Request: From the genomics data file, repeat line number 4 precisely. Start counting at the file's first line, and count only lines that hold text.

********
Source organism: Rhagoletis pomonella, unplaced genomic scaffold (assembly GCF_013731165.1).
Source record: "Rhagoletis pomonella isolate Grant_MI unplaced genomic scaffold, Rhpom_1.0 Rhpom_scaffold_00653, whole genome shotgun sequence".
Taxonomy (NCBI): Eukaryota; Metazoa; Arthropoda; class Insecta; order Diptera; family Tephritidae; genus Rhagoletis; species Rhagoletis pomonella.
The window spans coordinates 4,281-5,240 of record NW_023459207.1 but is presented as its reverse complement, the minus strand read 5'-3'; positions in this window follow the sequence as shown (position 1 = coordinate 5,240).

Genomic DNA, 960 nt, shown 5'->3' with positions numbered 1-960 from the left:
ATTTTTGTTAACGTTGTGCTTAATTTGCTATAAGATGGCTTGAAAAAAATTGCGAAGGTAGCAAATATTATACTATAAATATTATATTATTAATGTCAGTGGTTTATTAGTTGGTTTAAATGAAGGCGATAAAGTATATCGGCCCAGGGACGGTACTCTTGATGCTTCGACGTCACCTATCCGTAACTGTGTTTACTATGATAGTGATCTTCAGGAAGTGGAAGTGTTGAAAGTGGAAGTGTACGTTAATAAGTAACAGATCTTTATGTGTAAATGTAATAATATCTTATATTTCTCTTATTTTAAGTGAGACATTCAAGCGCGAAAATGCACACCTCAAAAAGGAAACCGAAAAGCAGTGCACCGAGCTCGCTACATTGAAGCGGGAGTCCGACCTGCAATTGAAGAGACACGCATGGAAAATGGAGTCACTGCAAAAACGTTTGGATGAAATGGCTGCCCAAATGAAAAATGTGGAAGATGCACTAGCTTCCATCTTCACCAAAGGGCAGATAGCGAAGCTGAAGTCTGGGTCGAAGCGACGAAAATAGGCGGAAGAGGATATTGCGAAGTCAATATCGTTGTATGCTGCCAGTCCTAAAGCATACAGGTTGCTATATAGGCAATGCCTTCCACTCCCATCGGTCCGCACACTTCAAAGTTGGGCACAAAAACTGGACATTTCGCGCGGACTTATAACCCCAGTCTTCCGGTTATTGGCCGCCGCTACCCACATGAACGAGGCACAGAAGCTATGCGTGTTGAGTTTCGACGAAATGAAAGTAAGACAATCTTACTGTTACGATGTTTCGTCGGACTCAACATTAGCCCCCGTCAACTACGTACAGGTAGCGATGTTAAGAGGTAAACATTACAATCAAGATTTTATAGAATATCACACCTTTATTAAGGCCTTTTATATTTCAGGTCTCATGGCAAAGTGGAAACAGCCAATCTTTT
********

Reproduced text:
The window spans coordinates 4,281-5,240 of record NW_023459207.1 but is presented as its reverse complement, the minus strand read 5'-3'; positions in this window follow the sequence as shown (position 1 = coordinate 5,240).